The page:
Some thoughts from SJS Member Bob Williams ……

I first saw the Eagle Jazz Band in the upstairs room at the Giffard Arms in Wolverhampton in the early sixties.

In those days, steam trains were the norm, a computer was totally unthought-of and if you wanted to make a phone call, you pressed button A.

Of course the band had been going for over ten years before I first discovered them, so little wonder that to my then teenage eyes, they look old.

How remarkable then that two of the original band members should still be going strong.

Bob Smith on clarinet complete with his magnificent trademark handlebar moustache, and Nick Williams, who back in the good old days played double bass with the late great Tony Hobson on trombone and Ken Ingram on cornet, showed once again that age is no barrier to either playing or enjoying our music.

A few years ago I had booked The Eagle Jazz Band to appear at Newport Cricket Club. Unfortunately Bob was too ill to appear. His son, playing double bass with the band, sadly told me that he was in a bad way and “unlikely to make it.”

Sad I thought, but then he had a good innings. Two or three years later, I attended a concert at Albrighton and enjoying the music, told my wife that the man on reeds played just like the late Bob Smith I even said that he reminded me of him in looks.

To which the elegant lady sitting near to us, said that he jolly well should look like him he was, and of course still is, her husband.

As Bob proudly told me at Stafford’s concert, she was his first wife (insinuating of course that he was on the lookout for another) but after 52 years together, I don’t think he would swap her.

So what do I remember about the old Eagle Jazz Band? Well, I regularly went to see them, again in an upstairs room, this time at the Wheatsheaf in Walsall.

I remember that they were always up to jolly japes, and while now in their eighties, Nick and Bob still enjoyed clowning,

Nick, as I mentioned earlier, played bass with the Eagles, but then, as now, he had a wonderful voice. His rendition of St James Infirmary I can recall to this day.

I am also pretty sure that it was the Eagles who during the interval insisted on playing old black and white silent comedy films for the audience.

That sort of summed them up.

Always happy, always joking and always providing wonderful music.

It was no surprise to see them opening their set at Stafford with their traditional opening number Just A Little While to Stay and while Nick might not be quite as good a pilot as Tony when it comes to The Dambusters, how wonderful it was to once again, fly with The Eagles.

Keep blowing lads. You are an inspiration to us all!


The snow blizzards and drifting throughout today (Friday) together with bleak weather forecasts of freezing temperatures for Saturday and of yet more snow expected on Sunday have forced Stafford Jazz Society to take the difficult decision to cancel this Sunday’s (January 20th) concert.

Roads in the Midlands have already been badly hit with severe traffic problems resulting and even if the Band manage to get through – some need to travel a considerable distance – it is almost certain that audience numbers would be very badly down.

I regret any inconvenience and disappointment caused by this decision that is beyond our control.

Nick Balmforth

Finding what you need on the new site?


I hope you’re enjoying the new format of the site. Hopefully it’s just as easy to find everything you wanted, and more – but did you also notice the “Search” bar at the top? Scratching your head to remember that brilliant piece of prose that Nick put in one of the Jazz Matters? Well, try and search for it at the top and see what comes back.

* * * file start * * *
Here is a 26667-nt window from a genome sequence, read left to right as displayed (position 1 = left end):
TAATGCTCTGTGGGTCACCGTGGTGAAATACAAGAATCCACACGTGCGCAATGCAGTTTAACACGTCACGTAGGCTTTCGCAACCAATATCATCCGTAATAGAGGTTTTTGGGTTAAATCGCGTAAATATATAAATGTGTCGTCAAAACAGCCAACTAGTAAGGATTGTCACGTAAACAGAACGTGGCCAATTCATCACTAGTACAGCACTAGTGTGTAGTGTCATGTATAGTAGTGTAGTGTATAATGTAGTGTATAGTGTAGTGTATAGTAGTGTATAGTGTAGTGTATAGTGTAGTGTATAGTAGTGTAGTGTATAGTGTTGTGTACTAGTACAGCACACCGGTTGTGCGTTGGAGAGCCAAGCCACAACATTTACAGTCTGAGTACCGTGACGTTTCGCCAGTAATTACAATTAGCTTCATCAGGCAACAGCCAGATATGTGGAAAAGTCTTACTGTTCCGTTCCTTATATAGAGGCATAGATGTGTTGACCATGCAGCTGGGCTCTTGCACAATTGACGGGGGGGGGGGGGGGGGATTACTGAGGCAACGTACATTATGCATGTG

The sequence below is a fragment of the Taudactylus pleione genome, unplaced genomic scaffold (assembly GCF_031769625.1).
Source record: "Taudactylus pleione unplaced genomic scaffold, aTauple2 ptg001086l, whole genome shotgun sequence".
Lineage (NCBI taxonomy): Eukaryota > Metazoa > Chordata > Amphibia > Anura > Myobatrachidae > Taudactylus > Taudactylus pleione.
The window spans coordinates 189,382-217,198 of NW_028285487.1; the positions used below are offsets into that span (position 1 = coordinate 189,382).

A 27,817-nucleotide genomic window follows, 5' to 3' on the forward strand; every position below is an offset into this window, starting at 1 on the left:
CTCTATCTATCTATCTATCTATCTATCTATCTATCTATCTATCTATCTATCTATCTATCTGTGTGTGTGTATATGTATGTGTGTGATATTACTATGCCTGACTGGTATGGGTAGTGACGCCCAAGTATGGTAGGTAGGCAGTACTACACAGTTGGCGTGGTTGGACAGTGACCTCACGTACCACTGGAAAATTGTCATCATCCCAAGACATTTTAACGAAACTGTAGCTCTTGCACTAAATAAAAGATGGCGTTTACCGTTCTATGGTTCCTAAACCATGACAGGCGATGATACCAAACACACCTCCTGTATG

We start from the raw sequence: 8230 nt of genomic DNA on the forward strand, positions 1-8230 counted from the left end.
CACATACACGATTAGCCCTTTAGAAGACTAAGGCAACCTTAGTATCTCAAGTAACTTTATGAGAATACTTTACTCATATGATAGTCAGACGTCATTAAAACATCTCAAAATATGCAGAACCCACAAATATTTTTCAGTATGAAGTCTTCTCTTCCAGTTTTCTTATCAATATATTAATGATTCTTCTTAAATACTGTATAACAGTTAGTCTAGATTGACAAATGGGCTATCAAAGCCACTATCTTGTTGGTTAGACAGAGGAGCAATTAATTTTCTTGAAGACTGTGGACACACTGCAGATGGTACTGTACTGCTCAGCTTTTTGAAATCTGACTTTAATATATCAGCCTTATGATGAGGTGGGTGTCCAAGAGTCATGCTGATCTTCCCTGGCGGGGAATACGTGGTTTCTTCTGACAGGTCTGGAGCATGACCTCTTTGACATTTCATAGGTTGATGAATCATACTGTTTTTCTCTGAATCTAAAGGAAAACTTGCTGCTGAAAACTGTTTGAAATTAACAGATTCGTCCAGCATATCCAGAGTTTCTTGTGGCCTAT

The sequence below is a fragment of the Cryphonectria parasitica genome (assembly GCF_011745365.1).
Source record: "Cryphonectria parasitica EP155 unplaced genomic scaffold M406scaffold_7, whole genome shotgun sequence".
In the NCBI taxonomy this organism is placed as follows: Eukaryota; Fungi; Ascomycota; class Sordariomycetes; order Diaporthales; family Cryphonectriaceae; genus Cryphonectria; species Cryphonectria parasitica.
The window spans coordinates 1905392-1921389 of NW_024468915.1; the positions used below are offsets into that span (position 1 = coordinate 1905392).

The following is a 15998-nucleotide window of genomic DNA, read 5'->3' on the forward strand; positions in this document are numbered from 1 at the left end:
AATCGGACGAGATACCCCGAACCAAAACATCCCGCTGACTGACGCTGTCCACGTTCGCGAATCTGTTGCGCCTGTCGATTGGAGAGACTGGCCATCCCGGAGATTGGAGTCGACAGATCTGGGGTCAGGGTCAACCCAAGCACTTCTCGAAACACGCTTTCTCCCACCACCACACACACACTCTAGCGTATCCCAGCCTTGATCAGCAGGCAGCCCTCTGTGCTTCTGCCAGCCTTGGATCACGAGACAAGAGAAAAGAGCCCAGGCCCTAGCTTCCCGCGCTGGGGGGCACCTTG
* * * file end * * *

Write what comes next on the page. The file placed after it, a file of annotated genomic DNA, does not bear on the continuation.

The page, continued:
Did you also know that the site is now optimised for searching in Google, so hopefully – over time – you’ll be able to search for SJS events from the comfort of the world’s most popular search engine.

Feel free to post suggestions here about likes or dislikes for the site. It’s a new venture for all of us, but hopefully you feel that it’s a big improvement on the old site.


Roger and Chris

Jazz Matters

This promises to be a very important new season for Stafford Jazz Society. Last season had its difficulties; out of the 37 concerts held, 22 of them resulted in a financial deficit. Your Committee has acted to arrest this slide and hopes sincerely that you will continue to support the Society both by your concert attendances and by your participation in our weekly raffles. Some jazz clubs have closed down in these recessionary times; we are determined not to.

In a very real sense clubs like ours have become preservation societies for an endangered species of music. Not so in other parts of Europe but here in UK many clubs are struggling; may Stafford buck the trend!

Visiting musicians repeatedly compliment Stafford Jazz Society both for the way we manage our organisation and for the welcoming, respectful, listening, friendly audiences that have become our hallmark. Long may this continue.

I believe the new season’s programme offers much to look forward to, indeed to get excited about. Many established favourites, some new attractions and a rich variety of jazz styles. There will be some of the most popular names in jazz performing for us: Derek Harrison; Ben Holder; Robin Mason; Mart Rodger; Mel Hill; Taff Lloyd, Annie Hawkins; Pete Ainge; Matt Palmer; Terry Brunt; Ian Royle; Eric Newton; Chris Pearce; Graham Smith; Richard Leach; Christine Tyrrell; Dave Leithead; Malcolm Hogarth and Willy Entwistle… (I’ve run out of space!).  With the quality of entertainment assured all we need are good audiences.

If what we provide is your kind of music and Stafford Jazz Society is your kind of club I urge you to be evangelical about it! Let others know what can be enjoyed and bring them along.  Nick